The community context includes one of the greatest losses immigrants suffer - the loss of social capital, Dr. Falicov said. She pointed out that while there are many community-based programs that can help immigrants, these programs tended to be geared more toward refugees than today’s economic immigrants (people who come to the U.S. for jobs rather than to escape persecution). Groups do exist for both, Dr. Falicov noted, and can be especially helpful to people with no access to therapy. She recommended that family therapists learn from community-based initiatives.

The final context, the cultural and sociopolitical, focuses on how the community views the immigrant. Dr. Falicov said it was important to determine if the community acted as a source of stress or support.

Following Dr. Falicov’s morning presentation, she was joined by two guest panelists, Robert C. Smith, PhD, an Associate Professor of Sociology specializing in Immigration Studies and Public Affairs at Baruch College and the Graduate Center, City University of New York, and Carola Suárez-Orozco, Professor of Applied Psychology at the NYU Steinhardt School of Culture, Education and Human Development, where she co-directs Immigration Studies.

Ms. Suárez-Orozco told the audience about a recently completed five-year longitudinal study of 400 children from immigrant families that showed that 85 percent of the children had been separated from their parents from six months to ten years. The percentage varied in different ethnic communities, but “it happens in a lot of kids’ lives,” she said. Ms. Suárez-Orozco said the study did not reveal much anger or anxiety in the children, but did find a significant amount of depression.

“The way the separation was handled made quite a difference,” she observed.

In many cases, she explained, the parents did not talk about why they were leaving to the children. Instead, they simply left. This type of separation most often was traumatic and had a bad effect on the children. In families in which parents created a separation narrative to explain why they were leaving, there was substantially less depression.

One other factor that played a key role was the way in which the caregiver handled the narrative, Ms. Suárez-Orozco continued. Caregivers who supported and reinforced the separation narrative initiated by the parents helped decrease depression in the children. Ms. Suárez-Orozko also said that the issue of immigration and separation was not unique to the United States, but an international issue.

Dr. Smith commented that one of the phenomena he observed in immigrant parents was a kid of suspension of life. Often the separation was so lengthy that the children grew up before reunification of the family took place. As a result, Dr. Smith said, parents and children who reunite often feel that they are strangers to each other. In some families, parents are viewed as “fairy godmother” figures because they only visit once in a while and usually bring gifts. The children may expect this type of relationship even after the family is reunited.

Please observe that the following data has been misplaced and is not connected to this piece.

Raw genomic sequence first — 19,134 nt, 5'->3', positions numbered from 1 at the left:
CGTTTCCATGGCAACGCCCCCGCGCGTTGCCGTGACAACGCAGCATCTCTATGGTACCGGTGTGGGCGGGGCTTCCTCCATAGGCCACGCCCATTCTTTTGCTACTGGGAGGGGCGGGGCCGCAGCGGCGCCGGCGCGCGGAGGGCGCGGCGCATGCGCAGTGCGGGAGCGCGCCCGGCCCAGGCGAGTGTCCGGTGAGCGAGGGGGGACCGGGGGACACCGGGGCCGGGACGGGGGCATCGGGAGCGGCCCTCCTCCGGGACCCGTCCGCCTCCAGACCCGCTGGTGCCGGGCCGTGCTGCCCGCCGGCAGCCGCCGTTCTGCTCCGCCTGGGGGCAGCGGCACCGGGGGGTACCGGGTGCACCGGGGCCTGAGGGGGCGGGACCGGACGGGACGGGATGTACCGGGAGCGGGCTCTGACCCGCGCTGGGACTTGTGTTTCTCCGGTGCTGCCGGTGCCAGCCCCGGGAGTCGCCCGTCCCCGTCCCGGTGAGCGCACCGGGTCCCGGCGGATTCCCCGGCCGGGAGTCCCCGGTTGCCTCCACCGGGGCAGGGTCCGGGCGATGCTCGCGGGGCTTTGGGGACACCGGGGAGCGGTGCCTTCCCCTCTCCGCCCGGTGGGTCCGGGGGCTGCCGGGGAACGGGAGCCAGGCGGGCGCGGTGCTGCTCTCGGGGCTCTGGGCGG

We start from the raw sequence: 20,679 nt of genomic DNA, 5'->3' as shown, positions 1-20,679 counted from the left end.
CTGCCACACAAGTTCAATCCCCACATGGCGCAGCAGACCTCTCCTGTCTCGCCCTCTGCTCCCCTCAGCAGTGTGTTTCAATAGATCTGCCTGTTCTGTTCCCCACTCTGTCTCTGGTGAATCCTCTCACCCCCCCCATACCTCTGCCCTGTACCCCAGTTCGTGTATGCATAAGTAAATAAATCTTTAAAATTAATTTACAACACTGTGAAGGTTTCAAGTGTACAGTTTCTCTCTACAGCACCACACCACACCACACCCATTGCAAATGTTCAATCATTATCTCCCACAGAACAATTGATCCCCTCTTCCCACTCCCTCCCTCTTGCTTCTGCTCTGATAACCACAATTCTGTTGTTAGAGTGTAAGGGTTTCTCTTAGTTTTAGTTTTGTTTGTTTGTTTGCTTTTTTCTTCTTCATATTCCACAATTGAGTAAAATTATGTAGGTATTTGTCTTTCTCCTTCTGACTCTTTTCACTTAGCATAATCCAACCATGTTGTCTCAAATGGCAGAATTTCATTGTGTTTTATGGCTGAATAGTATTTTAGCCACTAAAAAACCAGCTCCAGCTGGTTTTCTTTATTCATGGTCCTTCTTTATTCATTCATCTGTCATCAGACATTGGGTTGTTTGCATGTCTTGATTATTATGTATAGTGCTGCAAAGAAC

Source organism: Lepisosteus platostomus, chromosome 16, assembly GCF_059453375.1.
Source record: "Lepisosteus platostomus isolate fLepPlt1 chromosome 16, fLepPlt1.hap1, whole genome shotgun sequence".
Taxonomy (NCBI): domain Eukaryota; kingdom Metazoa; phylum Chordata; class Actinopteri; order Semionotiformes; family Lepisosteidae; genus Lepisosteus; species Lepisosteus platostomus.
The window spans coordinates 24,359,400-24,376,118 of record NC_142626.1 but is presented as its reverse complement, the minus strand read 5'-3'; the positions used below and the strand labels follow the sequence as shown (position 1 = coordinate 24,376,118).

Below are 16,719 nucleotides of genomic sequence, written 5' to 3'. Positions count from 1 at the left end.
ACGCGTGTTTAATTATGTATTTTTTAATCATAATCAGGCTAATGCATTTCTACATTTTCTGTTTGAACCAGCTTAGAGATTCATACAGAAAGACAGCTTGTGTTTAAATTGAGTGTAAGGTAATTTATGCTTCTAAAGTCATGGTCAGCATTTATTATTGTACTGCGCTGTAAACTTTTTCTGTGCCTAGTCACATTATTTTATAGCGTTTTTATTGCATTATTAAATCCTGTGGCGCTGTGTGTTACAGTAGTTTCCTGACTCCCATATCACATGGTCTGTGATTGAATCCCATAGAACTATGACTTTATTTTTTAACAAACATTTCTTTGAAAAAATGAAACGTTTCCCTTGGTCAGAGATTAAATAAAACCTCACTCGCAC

Lengthy separations also alter the roles of the family members. Children who have been raised by grandparents or other caregivers may feel they don’t have to obey parents they hardly know.

“The most difficult reunifications seem to happen among teen immigrants,” Dr. Smith said. He added that the alienation these adolescents feel sometimes leads them to join gangs when they are reunified with parents in this country.

Dr. Smith agreed with Ms. Suárez-Orozco that the way parents handle their leaving has a big impact on the children’s emotional and mental health. He said he saw a difference in gender scripts. Men are more likely to just leave with no explanation, he explained, but the children get much angrier at mothers who leave with or without explanation because there is a greater expectation that mothers will not leave their children.

“The technology is very helpful,” Dr. Smith concluded, “but there is a tremendous amount of missed opportunities.”

The conference included case consultations at lunchtime with Ackerman faculty members Mary Kim Brewster, PhD, Jean Malpas, MSW, and Laurie Kaplan, LCSW.

The conference concluded with a discussion of the advantages and pitfalls of cultural retention and long distance family and community connections in treatment decisions and advice about how to integrate all the parts of the model in treatment planning, goals, and implementation.
The one-day conference was chaired by Evan Imber-Black, PhD. The conference committee included Mary Kim Brewster, Elana Katz, LCSW, Lisa Lavelle, LCSW, Jean Malpas and Fiona True, LCSW. The conference was co-sponsored by the Hunter College School of Social Wo